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The Institute for Law Teaching and Learning (ILTL) is committed to serving the needs of full-time and adjunct law teachers from the United States and abroad. We believe that these resources contain ideas and insights appropriate for all law teachers.


Team-based Learning is a learner-centered teaching strategy designed to fully engage students in mastering course knowledge, skills, and values. While Team-Based Learning has been used for over 30 years in 23 countries in a wide range of fields, including business and medicine, very few law professors have been exposed to or adopted Team-Based Learning. The fundamental principle of Team-Based Learning is that together the team achieves more. A course is divided into learning units, and then each unit follows a pattern of students

  1. acquiring basic knowledge,
  2. being assessed and receiving immediate feedback about their mastery of basic knowledge, and
  3. applying that knowledge with their team to significant and challenging problems for the remainder of the unit.

This page contains resources that are helpful to managing a Team-Based Learning classroom, and provides samples for those who are transitioning from a traditional course to a Team-Based format. We highly recommend that those teachers who are transitioning to Team-Based Learning use these documents with the aid of a Team-Based Learning text, such as Team-Based Learning edited by Michaelsen, Knight, and Fink (2002) [see ABC-CLIO website OR] or an article, such as "Team-Based Learning in Law" by Sophie Sparrow and Margaret McCabe.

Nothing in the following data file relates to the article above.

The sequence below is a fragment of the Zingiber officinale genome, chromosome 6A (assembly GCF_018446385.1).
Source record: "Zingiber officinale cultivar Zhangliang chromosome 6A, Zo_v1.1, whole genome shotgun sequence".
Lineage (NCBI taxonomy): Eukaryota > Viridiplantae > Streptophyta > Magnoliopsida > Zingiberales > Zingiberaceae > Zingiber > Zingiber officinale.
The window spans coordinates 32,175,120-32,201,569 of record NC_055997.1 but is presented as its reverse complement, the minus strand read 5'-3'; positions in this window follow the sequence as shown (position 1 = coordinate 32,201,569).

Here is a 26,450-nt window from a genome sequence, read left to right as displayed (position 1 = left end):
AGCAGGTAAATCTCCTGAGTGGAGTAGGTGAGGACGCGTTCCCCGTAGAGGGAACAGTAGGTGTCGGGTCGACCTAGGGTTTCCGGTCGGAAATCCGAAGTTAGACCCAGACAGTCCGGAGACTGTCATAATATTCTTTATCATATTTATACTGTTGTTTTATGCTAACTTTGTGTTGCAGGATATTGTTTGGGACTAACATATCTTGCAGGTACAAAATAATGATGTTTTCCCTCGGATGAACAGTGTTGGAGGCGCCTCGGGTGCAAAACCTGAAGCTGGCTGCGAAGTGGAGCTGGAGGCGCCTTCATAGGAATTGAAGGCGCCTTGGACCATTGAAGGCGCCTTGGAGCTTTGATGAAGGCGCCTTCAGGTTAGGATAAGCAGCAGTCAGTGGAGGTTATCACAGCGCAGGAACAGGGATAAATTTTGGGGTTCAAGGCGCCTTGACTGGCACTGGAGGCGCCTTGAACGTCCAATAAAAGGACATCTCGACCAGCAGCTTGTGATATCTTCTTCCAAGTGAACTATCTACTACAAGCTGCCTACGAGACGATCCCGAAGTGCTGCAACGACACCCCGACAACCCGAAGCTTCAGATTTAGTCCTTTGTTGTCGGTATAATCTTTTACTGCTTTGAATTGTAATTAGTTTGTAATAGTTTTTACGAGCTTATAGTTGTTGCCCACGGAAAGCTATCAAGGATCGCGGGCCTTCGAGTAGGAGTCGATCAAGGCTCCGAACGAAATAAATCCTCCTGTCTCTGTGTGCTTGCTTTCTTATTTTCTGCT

Forming and Managing Teams


Developing a Skills and Professionalism Curriculum: Process and Product,” 41 University of Toledo Law Review 327 (2010) (co-authored with Earl Martin).

  • Survey of Law School Curricula: 2002-2010(Editor, Catherine L. Carpenter, 2012; see Executive Summary)
    Serving as a follow up to its predecessor, A Survey of Law School Curricula: 1992-2001, the 2010 survey offers comprehensive empirical data on current law school curricula. In addition to tracking curricula trends, the 2010 Survey results reveal a renewed commitment on the part of faculties to review and revise their curricula to produce practice-ready professionals. (Order the book for $49.95 from the ABA Section of Legal Education and Admissions to the Bar.)
  • Principles for Enhancing Legal Education(Gerald Hess, Paula Lustbader, Laurie Zimet) (Learn more and watch video)


Institute conferences


A rubric is a set of detailed written criteria used to assess student performance. Some rubrics are very detailed and used to score student performance, others are more generic and can be given to students in advance to show how their work will be evaluated. Rubrics can be used for almost any variety of assessment, including papers, exams, portfolios, clinics, documents, group work, graphics, and presentations. They can be used for formative (ungraded) assessments, as well as summative (graded) assessments and self-assessments.

Feel free to use and modify the sample rubrics below to help your students learn.


Simpson, Sandra L. "Riding the Carousel: Making Assessment a Learning Loop through Continuous Use of Grading Rubrics," 6 Canadian Legal Education Annual Review 35 (2011). [Read full text (1.4 MB PDF)]

Sample Rubrics

Civil Complaint

Client Letter


Legal Skills I

Legal Skills II

Legal Writing

Oral Argument




Writing for Law Practice

Institute for Law Teaching and Learning